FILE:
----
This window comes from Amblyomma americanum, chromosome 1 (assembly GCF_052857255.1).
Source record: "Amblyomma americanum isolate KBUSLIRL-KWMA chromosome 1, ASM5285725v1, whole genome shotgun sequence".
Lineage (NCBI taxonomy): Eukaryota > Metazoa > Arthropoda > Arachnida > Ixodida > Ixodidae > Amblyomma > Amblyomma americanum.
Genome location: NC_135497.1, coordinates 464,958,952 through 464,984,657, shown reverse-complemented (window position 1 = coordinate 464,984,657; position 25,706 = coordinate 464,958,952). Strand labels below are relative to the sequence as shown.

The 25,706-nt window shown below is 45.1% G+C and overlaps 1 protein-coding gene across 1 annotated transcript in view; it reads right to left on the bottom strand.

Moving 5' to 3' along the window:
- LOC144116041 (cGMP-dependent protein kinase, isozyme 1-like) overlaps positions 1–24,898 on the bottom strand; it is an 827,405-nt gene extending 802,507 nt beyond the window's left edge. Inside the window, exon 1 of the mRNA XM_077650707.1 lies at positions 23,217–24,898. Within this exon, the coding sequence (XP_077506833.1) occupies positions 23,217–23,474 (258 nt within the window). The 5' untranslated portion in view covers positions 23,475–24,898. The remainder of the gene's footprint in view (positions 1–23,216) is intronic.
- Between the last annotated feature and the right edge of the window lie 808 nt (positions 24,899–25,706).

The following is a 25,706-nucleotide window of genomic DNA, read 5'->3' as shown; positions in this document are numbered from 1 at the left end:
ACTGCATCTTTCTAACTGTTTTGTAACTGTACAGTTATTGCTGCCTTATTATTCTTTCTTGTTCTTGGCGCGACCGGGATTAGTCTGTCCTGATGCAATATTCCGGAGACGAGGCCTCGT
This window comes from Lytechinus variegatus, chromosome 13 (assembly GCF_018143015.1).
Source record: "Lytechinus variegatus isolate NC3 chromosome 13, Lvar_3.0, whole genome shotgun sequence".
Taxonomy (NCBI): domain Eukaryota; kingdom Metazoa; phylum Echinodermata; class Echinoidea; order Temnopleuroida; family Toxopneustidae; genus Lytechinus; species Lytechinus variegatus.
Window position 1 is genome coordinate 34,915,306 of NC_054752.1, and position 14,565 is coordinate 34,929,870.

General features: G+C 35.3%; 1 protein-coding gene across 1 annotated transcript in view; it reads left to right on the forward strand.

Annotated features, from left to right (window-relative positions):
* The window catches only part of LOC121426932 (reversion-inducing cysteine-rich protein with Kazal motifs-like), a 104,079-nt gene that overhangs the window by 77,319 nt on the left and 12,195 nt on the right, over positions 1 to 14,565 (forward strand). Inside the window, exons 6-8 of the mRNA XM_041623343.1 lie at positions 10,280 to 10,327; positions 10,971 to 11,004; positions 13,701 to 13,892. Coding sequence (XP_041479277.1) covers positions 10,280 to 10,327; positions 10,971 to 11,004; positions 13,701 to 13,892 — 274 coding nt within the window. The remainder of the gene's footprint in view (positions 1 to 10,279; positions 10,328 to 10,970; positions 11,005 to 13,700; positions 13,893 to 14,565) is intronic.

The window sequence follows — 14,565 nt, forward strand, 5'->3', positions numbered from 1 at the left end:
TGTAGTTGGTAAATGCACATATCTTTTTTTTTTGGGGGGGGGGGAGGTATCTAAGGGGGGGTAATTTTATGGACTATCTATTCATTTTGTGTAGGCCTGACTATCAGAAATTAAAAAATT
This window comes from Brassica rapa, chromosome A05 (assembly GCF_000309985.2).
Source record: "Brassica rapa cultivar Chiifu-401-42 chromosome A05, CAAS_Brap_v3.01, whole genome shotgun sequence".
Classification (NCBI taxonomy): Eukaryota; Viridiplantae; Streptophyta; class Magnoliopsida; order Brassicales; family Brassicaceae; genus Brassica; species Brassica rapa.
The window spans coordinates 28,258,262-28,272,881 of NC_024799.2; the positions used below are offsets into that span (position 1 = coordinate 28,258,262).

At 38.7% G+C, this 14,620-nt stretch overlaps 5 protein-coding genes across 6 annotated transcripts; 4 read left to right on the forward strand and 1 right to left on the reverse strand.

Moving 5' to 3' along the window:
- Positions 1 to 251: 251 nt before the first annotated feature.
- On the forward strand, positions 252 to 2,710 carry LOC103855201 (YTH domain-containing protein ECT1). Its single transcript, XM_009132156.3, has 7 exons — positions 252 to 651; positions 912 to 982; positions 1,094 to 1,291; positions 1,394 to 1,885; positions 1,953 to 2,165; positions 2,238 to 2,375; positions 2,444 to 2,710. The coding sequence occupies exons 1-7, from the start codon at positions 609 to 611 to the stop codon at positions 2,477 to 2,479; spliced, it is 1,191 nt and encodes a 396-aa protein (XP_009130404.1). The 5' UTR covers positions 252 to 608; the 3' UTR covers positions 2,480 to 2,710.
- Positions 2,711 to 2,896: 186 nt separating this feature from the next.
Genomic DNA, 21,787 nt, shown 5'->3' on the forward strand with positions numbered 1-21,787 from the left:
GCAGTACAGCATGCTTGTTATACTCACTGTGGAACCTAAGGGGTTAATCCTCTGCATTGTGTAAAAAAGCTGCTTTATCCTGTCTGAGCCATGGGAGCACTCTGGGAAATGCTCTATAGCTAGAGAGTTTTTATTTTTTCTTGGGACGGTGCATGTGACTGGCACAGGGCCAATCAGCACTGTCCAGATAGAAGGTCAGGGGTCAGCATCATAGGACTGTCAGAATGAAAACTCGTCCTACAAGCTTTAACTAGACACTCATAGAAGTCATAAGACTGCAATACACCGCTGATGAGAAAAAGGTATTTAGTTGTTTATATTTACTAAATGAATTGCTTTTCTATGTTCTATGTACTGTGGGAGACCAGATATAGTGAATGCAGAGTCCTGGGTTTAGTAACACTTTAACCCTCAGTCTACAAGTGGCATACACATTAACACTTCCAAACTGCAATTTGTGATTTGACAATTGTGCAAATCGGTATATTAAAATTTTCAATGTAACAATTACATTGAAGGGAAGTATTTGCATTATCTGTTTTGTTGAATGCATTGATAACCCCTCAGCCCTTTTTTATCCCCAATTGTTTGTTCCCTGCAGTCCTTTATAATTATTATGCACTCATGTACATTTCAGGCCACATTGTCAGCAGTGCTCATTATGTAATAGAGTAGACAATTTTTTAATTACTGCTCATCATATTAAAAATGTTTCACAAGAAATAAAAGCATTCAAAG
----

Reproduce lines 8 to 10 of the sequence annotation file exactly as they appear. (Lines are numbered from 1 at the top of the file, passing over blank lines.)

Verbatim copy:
- Between the last annotated feature and the right edge of the window lie 808 nt (positions 24,899–25,706).

The following is a 25,706-nucleotide window of genomic DNA, read 5'->3' as shown; positions in this document are numbered from 1 at the left end:
ACTGCATCTTTCTAACTGTTTTGTAACTGTACAGTTATTGCTGCCTTATTATTCTTTCTTGTTCTTGGCGCGACCGGGATTAGTCTGTCCTGATGCAATATTCCGGAGACGAGGCCTCGT